After all, these folks are sharing pictures and videos and writing blogs. They are photoshopping images of a hapless chap from Shanghai named Qian Zhijun (better known in China as Little Fatty). They are looking for and finding jobs. They are buying stuff and even setting up tuangou appointments, so online shoppers can approach a vendor of a specific product in order to haggle for discounts.
It's all happening online, which is phenomenal, since we're talking about 220 million surfers, the world's largest online population.
I like to follow up that stat with another question: What do you think is the most popular job site in Heshan? Now, Heshan is not on the tip of everyone's tongue. It is a rather average fourth-tier town, 75 km southwest of Guangzhou with a population hovering around 400,000. It has one McDonald's, one KFC, one Gome home appliance retailer, one Semir casual clothing store and a few cyber cafes.
If you think the answer is 51job.com, one of China's leading online recruitment web sites....you're wrong.
The correct answer is a city wall located not far from a bus station, plastered with handwritten or sometimes printouts of 'Help Wanted' ads. The jobs on offer include technician at a car repair shop, seamstresses for a garment factory and masons and crane operators for a new construction project, always next to a mobile phone number.
What's makes this "advertising" so brilliant is that the ads are stuck around two public pay phones. Every now and then, a villager gets off a bus, looks on the "job wall" and dials a number. If you fit the bill, spend one kuai (15 cents) on a call and you'll probably be hired.
75 kilometers. That's all it takes to get away from the model of China's economic development. Here, as the natives balance the transition from rural to urban living, they make do with the resources they have. Wide streets and new apartment blocks cannot take away the feeling of being somehow left out of the prosperity enjoyed by the residents of Guangzhou, a major city with over 10 million people, or even Foshan, a second-tier city also located in Guangdong province that is home to about five million.
But that doesn't mean China's lower-tier cities don't want to keep up. In the city center of Heshan, wishfully called Xintiandi (the name of one of Shanghai's swankiest dining and shopping areas), an imposing Gome store is flanked by a supermarket, a local shopping mall, and a 24-hour McDonald's.
From 3 pm in the afternoon, McDonald's fills up with school kids in tracksuits. The younger ones accompanied by their mums. A little later in the day, college students enter in pairs. Business is brisk, especially the 2 kuai ice cream.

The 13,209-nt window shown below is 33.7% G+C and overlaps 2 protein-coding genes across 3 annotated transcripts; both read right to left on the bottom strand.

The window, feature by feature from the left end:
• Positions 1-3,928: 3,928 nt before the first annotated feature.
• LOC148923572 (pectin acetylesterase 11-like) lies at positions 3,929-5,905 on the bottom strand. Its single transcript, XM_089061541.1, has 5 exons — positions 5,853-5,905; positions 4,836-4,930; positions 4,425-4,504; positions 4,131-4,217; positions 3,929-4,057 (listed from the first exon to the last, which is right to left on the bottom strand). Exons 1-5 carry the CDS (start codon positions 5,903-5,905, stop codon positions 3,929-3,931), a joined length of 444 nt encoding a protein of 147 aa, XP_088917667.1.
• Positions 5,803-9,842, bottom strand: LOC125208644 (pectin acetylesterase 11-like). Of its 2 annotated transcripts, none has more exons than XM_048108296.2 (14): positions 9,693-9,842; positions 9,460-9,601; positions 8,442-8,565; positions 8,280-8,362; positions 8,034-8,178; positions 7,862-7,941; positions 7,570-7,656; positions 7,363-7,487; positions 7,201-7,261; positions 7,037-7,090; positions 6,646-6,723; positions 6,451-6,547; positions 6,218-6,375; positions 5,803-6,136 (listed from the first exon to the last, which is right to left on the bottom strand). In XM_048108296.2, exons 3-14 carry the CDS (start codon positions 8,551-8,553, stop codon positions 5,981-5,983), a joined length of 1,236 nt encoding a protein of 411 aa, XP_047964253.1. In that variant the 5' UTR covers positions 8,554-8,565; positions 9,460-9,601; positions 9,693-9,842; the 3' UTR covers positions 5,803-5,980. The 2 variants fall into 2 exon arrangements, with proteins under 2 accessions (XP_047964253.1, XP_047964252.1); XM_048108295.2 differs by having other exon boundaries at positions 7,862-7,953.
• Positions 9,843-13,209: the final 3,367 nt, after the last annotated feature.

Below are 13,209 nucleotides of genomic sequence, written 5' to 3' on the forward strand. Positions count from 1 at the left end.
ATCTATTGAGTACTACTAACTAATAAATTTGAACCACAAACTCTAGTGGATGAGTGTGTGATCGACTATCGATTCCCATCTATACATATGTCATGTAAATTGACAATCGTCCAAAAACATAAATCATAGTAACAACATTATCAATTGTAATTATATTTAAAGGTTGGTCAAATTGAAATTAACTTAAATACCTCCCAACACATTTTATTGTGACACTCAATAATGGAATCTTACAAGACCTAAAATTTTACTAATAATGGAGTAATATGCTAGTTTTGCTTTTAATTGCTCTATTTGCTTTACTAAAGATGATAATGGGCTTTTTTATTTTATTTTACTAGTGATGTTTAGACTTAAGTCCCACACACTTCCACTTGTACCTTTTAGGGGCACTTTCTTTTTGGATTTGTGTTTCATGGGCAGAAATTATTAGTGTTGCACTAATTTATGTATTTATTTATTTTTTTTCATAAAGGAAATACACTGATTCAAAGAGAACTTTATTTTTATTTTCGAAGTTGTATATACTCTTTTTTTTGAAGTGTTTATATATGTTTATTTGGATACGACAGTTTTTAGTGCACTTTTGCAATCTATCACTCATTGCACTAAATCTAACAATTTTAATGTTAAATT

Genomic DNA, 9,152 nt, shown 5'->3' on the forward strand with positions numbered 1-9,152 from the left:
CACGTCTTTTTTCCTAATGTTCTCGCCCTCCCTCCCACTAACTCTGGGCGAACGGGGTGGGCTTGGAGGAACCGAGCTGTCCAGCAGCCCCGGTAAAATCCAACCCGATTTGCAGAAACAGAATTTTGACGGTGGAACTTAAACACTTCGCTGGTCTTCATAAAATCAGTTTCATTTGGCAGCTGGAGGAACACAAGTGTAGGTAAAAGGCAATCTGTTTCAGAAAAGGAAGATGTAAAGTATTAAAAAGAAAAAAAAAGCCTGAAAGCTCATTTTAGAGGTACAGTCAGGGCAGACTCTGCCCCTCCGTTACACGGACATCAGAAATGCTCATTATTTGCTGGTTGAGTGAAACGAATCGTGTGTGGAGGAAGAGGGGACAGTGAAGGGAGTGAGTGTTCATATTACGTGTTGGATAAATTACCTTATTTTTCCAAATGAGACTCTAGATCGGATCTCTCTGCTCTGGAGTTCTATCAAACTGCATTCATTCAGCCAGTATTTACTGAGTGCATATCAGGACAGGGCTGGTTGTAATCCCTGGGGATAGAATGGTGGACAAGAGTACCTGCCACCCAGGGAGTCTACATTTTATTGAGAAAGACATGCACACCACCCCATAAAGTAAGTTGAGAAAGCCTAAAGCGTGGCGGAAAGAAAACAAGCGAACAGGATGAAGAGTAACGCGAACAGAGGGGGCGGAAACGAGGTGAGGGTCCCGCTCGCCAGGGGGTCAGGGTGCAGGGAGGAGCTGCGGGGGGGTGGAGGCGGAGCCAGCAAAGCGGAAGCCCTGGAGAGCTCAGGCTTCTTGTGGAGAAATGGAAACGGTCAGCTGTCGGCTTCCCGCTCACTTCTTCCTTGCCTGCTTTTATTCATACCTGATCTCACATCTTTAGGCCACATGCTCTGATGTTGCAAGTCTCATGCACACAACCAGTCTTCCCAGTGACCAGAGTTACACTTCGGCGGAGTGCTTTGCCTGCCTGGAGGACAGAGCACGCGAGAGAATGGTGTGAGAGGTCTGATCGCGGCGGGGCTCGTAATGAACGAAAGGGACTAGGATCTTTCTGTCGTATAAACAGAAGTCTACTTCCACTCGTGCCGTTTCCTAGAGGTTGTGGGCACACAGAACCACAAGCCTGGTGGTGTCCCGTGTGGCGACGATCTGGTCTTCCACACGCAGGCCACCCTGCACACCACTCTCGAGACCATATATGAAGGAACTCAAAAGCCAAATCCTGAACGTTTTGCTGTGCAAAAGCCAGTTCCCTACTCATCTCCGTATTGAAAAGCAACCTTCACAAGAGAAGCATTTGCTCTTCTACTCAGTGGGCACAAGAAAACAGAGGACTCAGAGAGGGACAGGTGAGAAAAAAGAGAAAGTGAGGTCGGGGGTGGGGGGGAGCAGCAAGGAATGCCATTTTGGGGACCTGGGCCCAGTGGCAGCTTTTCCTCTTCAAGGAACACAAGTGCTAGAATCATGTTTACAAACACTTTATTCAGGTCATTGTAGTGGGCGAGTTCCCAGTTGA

When shoppers emerge from the supermarket or the mall, they don't bother waiting for a bus. A posse of motorcyclists, wearing purple-numbered jackets, waits on the street, ready to take them home for, again, 2 kuai. Across the street, there's a shop crammed with a thousand knickknacks, utilitarian and decorative, each for 2 kuai.
In the mall, I struck up a conversation with the owner of a trendy garment store. The 25-year-old explained she started her business with the help of an uncle, who knew folks in Guangzhou. She makes a trip to the wholesale markets of Guangzhou at least once every week to refresh her stock. Chinese and regional chain stores like Samuel & Kevin, Baleno and 361 in Guangzhou and Shanghai usually change their styles once every three months by season, but this girl does it every week!
They may not live in Shanghai, but the teenyboppers who frequent her stores surely aren't fuddy-duddy in their style. When they drop by this mall almost every week, they expect something new, not the same old stuff, she said. I've seen the same phenomenon in dusty Lanzhou, which is a world away from Heshan and even farther from China's metropolitan centers. These are kids who have a sense of fashion, only they get it at half the price of their big-city counterparts.
Our next stop is a cyber café. The narrow entrance belies the cavernous interior housing around 250 terminals, blinking with the images of Tian Long Ba Bu, ZhuXian, World of Warcraft, Fantasy Westward Journey, and the ubiquitous QQ chat window.
There are separate sections for men and women. The girls are more interested in playing Jing Wu Tuan, in which they make their online avatar dance and rack up points. The boys opt for games involving shooting, killing or racing.
An endless stream of crisps and colas flows from a food counter to the young folks hunched over the computer terminals. The cyber café owner tells me they have an exclusivity arrangement with the local soft drink distributor. Cigarette smoke rises and gathers in a haze above the heads of hundreds of young Chinese. With scarcely an open space in the town for any kind of physical activity, these kids seem determined to die young.
The sense of being denied opportunity is palpable in Heshan. The urban and commercial infrastructure seems to mock its people. They need careers, but seem destined to hop from one business opportunity or part-time job to another. They are hungry for entertainment, but are compelled to being sedated by the screen.
The question remains though, what will it take for them to realize their ambition?
Kunal Sinha is the Shanghai-based executive director of discovery, Greater China at Ogilvy & Mather, where he oversees the consumer insight and knowledge management function across all divisions of the agency. He is also the author of China's Creative Imperative: How Creativity Is Transforming Society and Business in China.
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